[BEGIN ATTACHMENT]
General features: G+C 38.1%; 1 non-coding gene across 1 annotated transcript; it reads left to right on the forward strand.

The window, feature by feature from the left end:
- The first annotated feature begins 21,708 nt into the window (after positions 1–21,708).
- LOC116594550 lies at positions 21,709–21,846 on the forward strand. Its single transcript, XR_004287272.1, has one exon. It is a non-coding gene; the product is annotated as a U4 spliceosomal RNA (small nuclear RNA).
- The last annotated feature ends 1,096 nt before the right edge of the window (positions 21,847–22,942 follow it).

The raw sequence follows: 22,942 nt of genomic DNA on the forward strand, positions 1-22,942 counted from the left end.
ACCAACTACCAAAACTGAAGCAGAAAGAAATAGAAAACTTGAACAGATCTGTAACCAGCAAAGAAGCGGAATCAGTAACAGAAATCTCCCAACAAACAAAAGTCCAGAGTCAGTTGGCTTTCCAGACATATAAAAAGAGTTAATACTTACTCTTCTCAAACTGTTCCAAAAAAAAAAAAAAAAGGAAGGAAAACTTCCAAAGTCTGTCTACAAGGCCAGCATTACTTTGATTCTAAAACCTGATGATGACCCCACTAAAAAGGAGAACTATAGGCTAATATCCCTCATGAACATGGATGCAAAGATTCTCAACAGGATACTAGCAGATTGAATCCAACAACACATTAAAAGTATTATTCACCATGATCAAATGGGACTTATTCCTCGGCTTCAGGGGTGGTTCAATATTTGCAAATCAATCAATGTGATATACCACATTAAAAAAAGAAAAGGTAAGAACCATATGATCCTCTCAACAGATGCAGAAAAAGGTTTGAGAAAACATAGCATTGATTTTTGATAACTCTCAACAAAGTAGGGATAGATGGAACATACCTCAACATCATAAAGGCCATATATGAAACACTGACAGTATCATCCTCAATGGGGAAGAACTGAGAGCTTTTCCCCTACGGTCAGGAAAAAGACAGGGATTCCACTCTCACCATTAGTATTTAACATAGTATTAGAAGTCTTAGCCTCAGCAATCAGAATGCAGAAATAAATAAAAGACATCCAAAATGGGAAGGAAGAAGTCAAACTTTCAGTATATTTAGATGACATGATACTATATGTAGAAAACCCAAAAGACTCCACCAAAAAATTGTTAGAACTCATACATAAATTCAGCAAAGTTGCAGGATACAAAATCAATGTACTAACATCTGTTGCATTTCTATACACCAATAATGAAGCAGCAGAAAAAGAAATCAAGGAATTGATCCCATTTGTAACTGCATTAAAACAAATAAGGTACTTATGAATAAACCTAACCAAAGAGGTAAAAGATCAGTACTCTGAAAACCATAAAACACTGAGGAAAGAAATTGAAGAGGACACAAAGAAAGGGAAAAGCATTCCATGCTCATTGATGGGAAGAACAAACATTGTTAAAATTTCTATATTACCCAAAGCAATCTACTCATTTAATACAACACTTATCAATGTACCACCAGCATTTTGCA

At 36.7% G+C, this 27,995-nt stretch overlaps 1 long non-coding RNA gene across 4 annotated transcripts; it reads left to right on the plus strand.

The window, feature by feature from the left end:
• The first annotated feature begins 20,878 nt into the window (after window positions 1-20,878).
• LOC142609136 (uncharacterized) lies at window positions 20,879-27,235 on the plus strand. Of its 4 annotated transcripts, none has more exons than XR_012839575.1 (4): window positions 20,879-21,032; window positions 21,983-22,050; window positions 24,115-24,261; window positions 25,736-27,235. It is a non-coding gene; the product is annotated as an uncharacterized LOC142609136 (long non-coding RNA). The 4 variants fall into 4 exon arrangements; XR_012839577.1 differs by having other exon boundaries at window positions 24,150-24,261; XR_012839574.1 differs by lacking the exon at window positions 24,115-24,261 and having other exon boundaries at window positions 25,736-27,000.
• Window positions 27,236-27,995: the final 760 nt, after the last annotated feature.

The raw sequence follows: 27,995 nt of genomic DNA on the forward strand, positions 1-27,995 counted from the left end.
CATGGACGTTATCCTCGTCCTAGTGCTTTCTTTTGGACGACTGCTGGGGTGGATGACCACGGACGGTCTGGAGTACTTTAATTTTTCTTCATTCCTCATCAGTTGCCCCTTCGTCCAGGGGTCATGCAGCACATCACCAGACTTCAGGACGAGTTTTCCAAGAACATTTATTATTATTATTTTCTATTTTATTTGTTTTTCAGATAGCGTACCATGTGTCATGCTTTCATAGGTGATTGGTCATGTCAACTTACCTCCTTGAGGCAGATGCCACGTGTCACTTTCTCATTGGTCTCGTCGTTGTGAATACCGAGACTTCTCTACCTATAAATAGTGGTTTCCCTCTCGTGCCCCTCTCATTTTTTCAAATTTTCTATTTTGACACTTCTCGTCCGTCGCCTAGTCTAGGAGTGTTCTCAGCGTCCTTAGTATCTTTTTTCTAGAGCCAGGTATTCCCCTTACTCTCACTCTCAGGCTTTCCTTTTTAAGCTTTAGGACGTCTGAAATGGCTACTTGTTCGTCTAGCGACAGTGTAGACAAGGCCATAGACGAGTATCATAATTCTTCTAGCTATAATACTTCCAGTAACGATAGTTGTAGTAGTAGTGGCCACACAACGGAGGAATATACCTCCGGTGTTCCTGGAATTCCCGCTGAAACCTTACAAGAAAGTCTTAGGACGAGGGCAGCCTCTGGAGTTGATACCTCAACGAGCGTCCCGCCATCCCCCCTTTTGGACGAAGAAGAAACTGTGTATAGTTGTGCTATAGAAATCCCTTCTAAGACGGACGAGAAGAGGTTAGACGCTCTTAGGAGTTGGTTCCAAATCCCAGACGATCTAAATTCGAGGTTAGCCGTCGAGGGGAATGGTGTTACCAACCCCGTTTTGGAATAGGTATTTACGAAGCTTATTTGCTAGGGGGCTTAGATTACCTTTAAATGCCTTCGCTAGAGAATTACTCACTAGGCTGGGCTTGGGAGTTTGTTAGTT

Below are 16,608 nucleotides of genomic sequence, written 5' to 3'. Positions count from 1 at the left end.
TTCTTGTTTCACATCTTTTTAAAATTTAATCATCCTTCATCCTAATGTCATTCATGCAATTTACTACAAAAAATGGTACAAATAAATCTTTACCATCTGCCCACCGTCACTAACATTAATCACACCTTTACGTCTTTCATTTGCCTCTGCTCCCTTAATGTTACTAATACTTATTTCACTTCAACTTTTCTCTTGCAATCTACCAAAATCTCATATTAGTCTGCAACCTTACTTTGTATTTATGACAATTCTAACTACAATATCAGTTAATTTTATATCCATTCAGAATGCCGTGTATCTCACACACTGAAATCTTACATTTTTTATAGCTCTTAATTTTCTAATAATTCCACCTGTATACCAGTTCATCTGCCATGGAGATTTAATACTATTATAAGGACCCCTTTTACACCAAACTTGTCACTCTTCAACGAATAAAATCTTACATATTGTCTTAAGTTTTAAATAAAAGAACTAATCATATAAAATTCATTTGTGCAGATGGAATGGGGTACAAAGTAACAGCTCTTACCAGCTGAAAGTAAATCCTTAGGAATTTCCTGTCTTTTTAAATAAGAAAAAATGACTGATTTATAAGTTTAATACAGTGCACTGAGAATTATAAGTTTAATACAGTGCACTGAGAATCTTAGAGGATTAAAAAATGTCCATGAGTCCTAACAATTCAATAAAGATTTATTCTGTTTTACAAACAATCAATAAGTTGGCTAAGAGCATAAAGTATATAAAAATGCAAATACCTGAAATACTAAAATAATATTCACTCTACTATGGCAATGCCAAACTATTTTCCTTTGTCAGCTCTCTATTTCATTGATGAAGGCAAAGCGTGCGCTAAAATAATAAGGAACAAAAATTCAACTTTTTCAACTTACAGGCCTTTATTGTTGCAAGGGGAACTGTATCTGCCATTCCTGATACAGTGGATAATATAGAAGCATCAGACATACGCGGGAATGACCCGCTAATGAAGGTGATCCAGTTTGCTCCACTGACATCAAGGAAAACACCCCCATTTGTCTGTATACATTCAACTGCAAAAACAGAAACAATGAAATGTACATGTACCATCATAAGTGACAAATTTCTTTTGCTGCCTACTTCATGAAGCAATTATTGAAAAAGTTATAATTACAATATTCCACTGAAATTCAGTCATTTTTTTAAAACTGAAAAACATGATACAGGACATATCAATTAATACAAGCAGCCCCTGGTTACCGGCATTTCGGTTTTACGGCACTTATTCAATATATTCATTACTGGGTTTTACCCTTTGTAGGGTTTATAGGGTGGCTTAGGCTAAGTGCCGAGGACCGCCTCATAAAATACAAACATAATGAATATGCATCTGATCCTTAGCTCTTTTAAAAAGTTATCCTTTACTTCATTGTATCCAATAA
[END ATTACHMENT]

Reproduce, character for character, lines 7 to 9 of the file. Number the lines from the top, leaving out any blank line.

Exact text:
ACCAACTACCAAAACTGAAGCAGAAAGAAATAGAAAACTTGAACAGATCTGTAACCAGCAAAGAAGCGGAATCAGTAACAGAAATCTCCCAACAAACAAAAGTCCAGAGTCAGTTGGCTTTCCAGACATATAAAAAGAGTTAATACTTACTCTTCTCAAACTGTTCCAAAAAAAAAAAAAAAAGGAAGGAAAACTTCCAAAGTCTGTCTACAAGGCCAGCATTACTTTGATTCTAAAACCTGATGATGACCCCACTAAAAAGGAGAACTATAGGCTAATATCCCTCATGAACATGGATGCAAAGATTCTCAACAGGATACTAGCAGATTGAATCCAACAACACATTAAAAGTATTATTCACCATGATCAAATGGGACTTATTCCTCGGCTTCAGGGGTGGTTCAATATTTGCAAATCAATCAATGTGATATACCACATTAAAAAAAGAAAAGGTAAGAACCATATGATCCTCTCAACAGATGCAGAAAAAGGTTTGAGAAAACATAGCATTGATTTTTGATAACTCTCAACAAAGTAGGGATAGATGGAACATACCTCAACATCATAAAGGCCATATATGAAACACTGACAGTATCATCCTCAATGGGGAAGAACTGAGAGCTTTTCCCCTACGGTCAGGAAAAAGACAGGGATTCCACTCTCACCATTAGTATTTAACATAGTATTAGAAGTCTTAGCCTCAGCAATCAGAATGCAGAAATAAATAAAAGACATCCAAAATGGGAAGGAAGAAGTCAAACTTTCAGTATATTTAGATGACATGATACTATATGTAGAAAACCCAAAAGACTCCACCAAAAAATTGTTAGAACTCATACATAAATTCAGCAAAGTTGCAGGATACAAAATCAATGTACTAACATCTGTTGCATTTCTATACACCAATAATGAAGCAGCAGAAAAAGAAATCAAGGAATTGATCCCATTTGTAACTGCATTAAAACAAATAAGGTACTTATGAATAAACCTAACCAAAGAGGTAAAAGATCAGTACTCTGAAAACCATAAAACACTGAGGAAAGAAATTGAAGAGGACACAAAGAAAGGGAAAAGCATTCCATGCTCATTGATGGGAAGAACAAACATTGTTAAAATTTCTATATTACCCAAAGCAATCTACTCATTTAATACAACACTTATCAATGTACCACCAGCATTTTGCA

At 36.7% G+C, this 27,995-nt stretch overlaps 1 long non-coding RNA gene across 4 annotated transcripts; it reads left to right on the plus strand.

The window, feature by feature from the left end: